AS I get older, and venture deeper into grandfatherhood, I can’t help yearning for more attention.

To be honest, I’ve always been someone who needs to be loved but, if anything, the affection levels seem to be going into reverse at the moment.

Take the other day, for example. I’d been working hard in my office when I overheard my wife downstairs say: “I’m going to get my bikini on and go for a nice swim and then feed my doggie.”

Naturally, my curiosity was stirred. I went to find out what was going on, only to discover – to my intense disappointment – that there was neither a bikini nor a doggie in sight.

Instead, my wife was having an animated conversation on Zoom with our four-year-old granddaughter, Chloe.

The pair of them were discussing the computer game they’ve started playing remotely. It’s called Stardew Valley, and involves inheriting a farm, giving it a name, then growing crops, foraging for food, making money by selling produce, and engaging in other countryside activities.

My wife has called her estate Sunshine Farm, while Chloe lives out her fantasy on Princess Farm. Ganma has recently discovered a nearby swimming pool in Pelican Town, while Chloe spends most of her time watering her 600 trees, and has a computer boyfriend called Elliott.

Anyway, I was feeling a bit left out, so I made an unashamed attempt at interrupting the Stardew Valley discussion.

“Hello, Chloe,” I said, positioning myself in front of my wife’s laptop camera, and giving my little granddaughter a cheery wave.

“I’m busy talking to Ganma,” she replied, bluntly. The look on her face was enough to say “Go away” though she didn’t actually utter those words.

I know my place and it’s clearly not in Stardew Valley, so I went into the next room to call my 28-year-old daughter in London. It rang and rang but there was no answer, so I left a message to say I was just hoping for a little chat.

A text came back: “Busy at the moment – is it important?”

I was tempted to text back “No, nothing important, just hoping for a bit of TLC,” but I thought that might appear childish. Instead, I made do with the first three words.

Within the space of five minutes, I’d been rejected by two of the women in my life, so – as a last resort – I rang a third.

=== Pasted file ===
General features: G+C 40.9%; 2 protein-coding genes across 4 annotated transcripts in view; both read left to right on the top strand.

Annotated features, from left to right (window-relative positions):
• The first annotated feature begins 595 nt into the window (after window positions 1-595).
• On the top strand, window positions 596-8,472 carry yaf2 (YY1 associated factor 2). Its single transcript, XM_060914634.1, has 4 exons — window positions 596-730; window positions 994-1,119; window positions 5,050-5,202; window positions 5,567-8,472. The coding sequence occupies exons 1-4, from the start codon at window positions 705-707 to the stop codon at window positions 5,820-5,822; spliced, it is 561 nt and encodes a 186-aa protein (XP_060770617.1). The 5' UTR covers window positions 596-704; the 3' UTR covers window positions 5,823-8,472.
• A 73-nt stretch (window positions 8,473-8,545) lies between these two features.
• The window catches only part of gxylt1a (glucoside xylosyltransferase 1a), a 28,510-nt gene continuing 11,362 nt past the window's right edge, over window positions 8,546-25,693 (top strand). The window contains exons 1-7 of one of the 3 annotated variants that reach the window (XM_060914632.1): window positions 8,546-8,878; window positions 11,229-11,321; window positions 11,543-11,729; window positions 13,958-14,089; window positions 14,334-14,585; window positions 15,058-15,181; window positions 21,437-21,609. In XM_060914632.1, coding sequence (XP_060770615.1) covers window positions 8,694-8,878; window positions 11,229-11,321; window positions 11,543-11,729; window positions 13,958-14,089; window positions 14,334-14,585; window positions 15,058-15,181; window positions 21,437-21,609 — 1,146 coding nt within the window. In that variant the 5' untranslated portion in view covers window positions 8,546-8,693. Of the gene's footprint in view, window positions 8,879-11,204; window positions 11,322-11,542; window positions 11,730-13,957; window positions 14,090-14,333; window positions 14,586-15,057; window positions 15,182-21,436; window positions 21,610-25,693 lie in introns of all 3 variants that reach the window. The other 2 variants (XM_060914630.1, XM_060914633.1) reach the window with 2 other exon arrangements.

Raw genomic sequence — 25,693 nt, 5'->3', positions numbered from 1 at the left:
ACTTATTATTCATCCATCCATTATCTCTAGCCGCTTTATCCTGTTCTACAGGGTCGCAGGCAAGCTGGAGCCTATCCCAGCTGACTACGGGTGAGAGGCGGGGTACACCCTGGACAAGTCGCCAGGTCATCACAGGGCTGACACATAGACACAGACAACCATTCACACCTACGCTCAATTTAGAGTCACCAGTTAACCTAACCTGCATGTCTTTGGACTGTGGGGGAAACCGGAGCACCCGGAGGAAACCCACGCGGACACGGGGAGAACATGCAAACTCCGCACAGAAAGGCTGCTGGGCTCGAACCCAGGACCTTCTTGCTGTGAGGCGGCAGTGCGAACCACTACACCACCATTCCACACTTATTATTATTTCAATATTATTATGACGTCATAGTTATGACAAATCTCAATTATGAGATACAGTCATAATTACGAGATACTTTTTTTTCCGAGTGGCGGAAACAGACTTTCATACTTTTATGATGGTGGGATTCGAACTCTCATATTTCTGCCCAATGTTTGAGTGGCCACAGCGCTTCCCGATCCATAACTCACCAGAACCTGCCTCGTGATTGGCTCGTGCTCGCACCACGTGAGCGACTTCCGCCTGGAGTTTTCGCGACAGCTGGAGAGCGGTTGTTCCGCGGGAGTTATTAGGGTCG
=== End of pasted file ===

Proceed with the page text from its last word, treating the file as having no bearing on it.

“Hi, how are you doing?” I asked my 89-year-old Mum, the woman who gave birth to me nearly 59 years ago.

“I’m just watching The Chase – can I ring you back tomorrow?” she said.

“Don’t worry, I’ll ring you in an hour?” I suggested, feeling ever more desperate.

“Well, the snooker’s on – it’s the final,” she replied.

I’ll be honest, I’m seriously considering going to live on an isolated farm and getting a dog to talk to.


A CHRISTMAS leftover…Chloe’s dad had just started on his advent calendar and was about to eat the chocolate behind the first window.

Chloe had already made a start on her own advent calendar but was giving her Daddy the kind of look that’s irresistible.

“Chloe? Do you want my first chocolate too?” he asked.

“No, Daddy,” came the unexpected reply, before she added: “But I think my baby elephant would like it.”

After ‘Baby Elephant’ had spent a few seconds snuffling around the chocolate, she announced: “He’s had enough Daddy, and he wants me to finish it for him!”

CHLOE has been giving a lot of thought to her future.

She’s adamant that she’s going to go into medicine but she’s struggling to choose a speciality.

“On Mondays, I’m going to be a heart sturgeon,” she announced recently. “And on Tuesdays, I’m going to be a foot sturgeon.”

Thinking perhaps she might like to consider general practice, I enquired what she would do on Wednesdays.

“On Wednesdays, Gandalf…I’m going to be a dragon.”

Now, there’s an incentive not to miss an appointment.